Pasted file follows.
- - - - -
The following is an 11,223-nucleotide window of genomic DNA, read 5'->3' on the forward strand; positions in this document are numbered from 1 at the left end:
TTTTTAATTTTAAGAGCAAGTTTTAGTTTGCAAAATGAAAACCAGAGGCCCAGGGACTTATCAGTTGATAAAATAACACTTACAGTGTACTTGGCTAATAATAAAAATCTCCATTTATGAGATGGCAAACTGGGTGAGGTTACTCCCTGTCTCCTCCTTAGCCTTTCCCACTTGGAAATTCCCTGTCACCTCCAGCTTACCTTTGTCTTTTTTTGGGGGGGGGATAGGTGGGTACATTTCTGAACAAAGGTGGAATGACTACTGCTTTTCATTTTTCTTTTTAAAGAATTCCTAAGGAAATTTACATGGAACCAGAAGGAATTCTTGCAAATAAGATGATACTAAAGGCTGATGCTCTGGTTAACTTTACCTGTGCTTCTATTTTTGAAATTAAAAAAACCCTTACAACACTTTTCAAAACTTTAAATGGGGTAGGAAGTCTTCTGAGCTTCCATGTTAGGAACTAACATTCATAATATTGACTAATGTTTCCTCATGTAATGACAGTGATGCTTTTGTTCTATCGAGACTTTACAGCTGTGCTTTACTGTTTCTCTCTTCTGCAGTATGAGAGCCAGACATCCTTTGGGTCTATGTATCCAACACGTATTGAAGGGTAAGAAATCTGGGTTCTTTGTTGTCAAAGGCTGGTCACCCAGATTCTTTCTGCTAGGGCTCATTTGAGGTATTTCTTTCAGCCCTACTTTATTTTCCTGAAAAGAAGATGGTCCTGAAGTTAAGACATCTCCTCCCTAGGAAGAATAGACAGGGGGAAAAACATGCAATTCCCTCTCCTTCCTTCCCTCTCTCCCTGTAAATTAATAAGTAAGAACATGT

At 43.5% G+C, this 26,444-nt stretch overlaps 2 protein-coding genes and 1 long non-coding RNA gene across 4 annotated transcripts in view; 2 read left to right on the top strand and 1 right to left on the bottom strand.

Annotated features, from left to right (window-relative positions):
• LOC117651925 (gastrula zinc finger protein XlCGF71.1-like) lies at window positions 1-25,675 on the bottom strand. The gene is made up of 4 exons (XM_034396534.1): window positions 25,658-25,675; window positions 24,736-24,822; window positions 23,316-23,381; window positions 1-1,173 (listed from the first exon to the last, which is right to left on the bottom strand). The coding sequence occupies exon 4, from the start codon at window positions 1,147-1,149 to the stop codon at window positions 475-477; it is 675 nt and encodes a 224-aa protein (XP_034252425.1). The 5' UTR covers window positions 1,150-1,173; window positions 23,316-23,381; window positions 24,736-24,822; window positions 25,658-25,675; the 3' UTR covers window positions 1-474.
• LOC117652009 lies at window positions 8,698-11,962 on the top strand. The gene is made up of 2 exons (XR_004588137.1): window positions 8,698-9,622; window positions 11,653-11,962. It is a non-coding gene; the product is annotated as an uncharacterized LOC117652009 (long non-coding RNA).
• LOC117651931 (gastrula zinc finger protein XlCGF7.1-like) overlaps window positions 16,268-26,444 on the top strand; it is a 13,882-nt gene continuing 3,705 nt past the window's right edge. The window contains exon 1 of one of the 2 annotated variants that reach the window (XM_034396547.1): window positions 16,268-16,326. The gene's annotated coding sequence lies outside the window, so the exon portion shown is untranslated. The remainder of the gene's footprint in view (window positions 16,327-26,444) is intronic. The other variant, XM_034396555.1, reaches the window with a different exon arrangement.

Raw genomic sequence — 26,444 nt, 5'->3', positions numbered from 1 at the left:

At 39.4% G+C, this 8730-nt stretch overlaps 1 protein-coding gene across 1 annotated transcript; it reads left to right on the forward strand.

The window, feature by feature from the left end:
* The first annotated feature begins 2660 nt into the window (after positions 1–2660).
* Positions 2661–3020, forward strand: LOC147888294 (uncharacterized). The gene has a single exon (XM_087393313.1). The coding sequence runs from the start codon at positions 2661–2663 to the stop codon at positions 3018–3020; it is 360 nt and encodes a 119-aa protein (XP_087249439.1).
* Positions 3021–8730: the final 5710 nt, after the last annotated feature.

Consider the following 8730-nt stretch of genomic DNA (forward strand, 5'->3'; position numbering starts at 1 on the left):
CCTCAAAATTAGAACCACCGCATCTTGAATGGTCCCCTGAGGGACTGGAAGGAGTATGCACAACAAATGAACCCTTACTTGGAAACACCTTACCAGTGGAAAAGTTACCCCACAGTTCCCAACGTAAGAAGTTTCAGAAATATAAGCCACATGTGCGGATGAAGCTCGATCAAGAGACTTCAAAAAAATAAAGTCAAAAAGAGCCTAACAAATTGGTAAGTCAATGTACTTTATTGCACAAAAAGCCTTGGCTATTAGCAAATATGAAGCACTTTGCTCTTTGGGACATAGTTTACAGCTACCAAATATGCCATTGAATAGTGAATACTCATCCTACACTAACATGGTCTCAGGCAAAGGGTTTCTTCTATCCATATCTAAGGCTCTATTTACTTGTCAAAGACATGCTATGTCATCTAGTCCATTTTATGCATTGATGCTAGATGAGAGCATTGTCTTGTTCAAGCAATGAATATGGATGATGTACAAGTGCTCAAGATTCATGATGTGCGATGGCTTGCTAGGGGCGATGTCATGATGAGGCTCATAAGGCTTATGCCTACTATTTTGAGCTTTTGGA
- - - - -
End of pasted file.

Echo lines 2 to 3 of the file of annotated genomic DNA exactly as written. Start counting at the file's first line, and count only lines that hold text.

TTTTTAATTTTAAGAGCAAGTTTTAGTTTGCAAAATGAAAACCAGAGGCCCAGGGACTTATCAGTTGATAAAATAACACTTACAGTGTACTTGGCTAATAATAAAAATCTCCATTTATGAGATGGCAAACTGGGTGAGGTTACTCCCTGTCTCCTCCTTAGCCTTTCCCACTTGGAAATTCCCTGTCACCTCCAGCTTACCTTTGTCTTTTTTTGGGGGGGGGATAGGTGGGTACATTTCTGAACAAAGGTGGAATGACTACTGCTTTTCATTTTTCTTTTTAAAGAATTCCTAAGGAAATTTACATGGAACCAGAAGGAATTCTTGCAAATAAGATGATACTAAAGGCTGATGCTCTGGTTAACTTTACCTGTGCTTCTATTTTTGAAATTAAAAAAACCCTTACAACACTTTTCAAAACTTTAAATGGGGTAGGAAGTCTTCTGAGCTTCCATGTTAGGAACTAACATTCATAATATTGACTAATGTTTCCTCATGTAATGACAGTGATGCTTTTGTTCTATCGAGACTTTACAGCTGTGCTTTACTGTTTCTCTCTTCTGCAGTATGAGAGCCAGACATCCTTTGGGTCTATGTATCCAACACGTATTGAAGGGTAAGAAATCTGGGTTCTTTGTTGTCAAAGGCTGGTCACCCAGATTCTTTCTGCTAGGGCTCATTTGAGGTATTTCTTTCAGCCCTACTTTATTTTCCTGAAAAGAAGATGGTCCTGAAGTTAAGACATCTCCTCCCTAGGAAGAATAGACAGGGGGAAAAACATGCAATTCCCTCTCCTTCCTTCCCTCTCTCCCTGTAAATTAATAAGTAAGAACATGT

At 43.5% G+C, this 26,444-nt stretch overlaps 2 protein-coding genes and 1 long non-coding RNA gene across 4 annotated transcripts in view; 2 read left to right on the top strand and 1 right to left on the bottom strand.